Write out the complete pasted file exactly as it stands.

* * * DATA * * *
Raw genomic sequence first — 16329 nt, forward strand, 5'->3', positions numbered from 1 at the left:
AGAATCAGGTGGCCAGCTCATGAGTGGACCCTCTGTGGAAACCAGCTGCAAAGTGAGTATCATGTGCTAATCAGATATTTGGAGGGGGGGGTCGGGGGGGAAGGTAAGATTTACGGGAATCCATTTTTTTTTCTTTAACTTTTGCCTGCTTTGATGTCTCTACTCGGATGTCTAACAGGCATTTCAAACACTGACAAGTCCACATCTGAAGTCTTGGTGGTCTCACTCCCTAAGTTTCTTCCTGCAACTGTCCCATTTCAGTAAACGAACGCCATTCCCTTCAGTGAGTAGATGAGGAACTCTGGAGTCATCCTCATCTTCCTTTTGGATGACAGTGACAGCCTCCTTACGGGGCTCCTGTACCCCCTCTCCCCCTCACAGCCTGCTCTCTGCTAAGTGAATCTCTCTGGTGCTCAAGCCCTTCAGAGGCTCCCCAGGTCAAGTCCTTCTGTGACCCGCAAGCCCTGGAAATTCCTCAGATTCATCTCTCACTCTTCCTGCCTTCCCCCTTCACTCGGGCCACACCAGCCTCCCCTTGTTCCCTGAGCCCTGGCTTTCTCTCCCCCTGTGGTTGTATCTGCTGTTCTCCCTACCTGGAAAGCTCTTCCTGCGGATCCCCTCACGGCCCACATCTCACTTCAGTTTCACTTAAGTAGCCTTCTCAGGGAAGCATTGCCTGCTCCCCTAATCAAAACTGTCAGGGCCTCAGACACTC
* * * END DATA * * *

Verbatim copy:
Raw genomic sequence first — 16329 nt, forward strand, 5'->3', positions numbered from 1 at the left:
AGAATCAGGTGGCCAGCTCATGAGTGGACCCTCTGTGGAAACCAGCTGCAAAGTGAGTATCATGTGCTAATCAGATATTTGGAGGGGGGGGTCGGGGGGGAAGGTAAGATTTACGGGAATCCATTTTTTTTTCTTTAACTTTTGCCTGCTTTGATGTCTCTACTCGGATGTCTAACAGGCATTTCAAACACTGACAAGTCCACATCTGAAGTCTTGGTGGTCTCACTCCCTAAGTTTCTTCCTGCAACTGTCCCATTTCAGTAAACGAACGCCATTCCCTTCAGTGAGTAGATGAGGAACTCTGGAGTCATCCTCATCTTCCTTTTGGATGACAGTGACAGCCTCCTTACGGGGCTCCTGTACCCCCTCTCCCCCTCACAGCCTGCTCTCTGCTAAGTGAATCTCTCTGGTGCTCAAGCCCTTCAGAGGCTCCCCAGGTCAAGTCCTTCTGTGACCCGCAAGCCCTGGAAATTCCTCAGATTCATCTCTCACTCTTCCTGCCTTCCCCCTTCACTCGGGCCACACCAGCCTCCCCTTGTTCCCTGAGCCCTGGCTTTCTCTCCCCCTGTGGTTGTATCTGCTGTTCTCCCTACCTGGAAAGCTCTTCCTGCGGATCCCCTCACGGCCCACATCTCACTTCAGTTTCACTTAAGTAGCCTTCTCAGGGAAGCATTGCCTGCTCCCCTAATCAAAACTGTCAGGGCCTCAGACACTC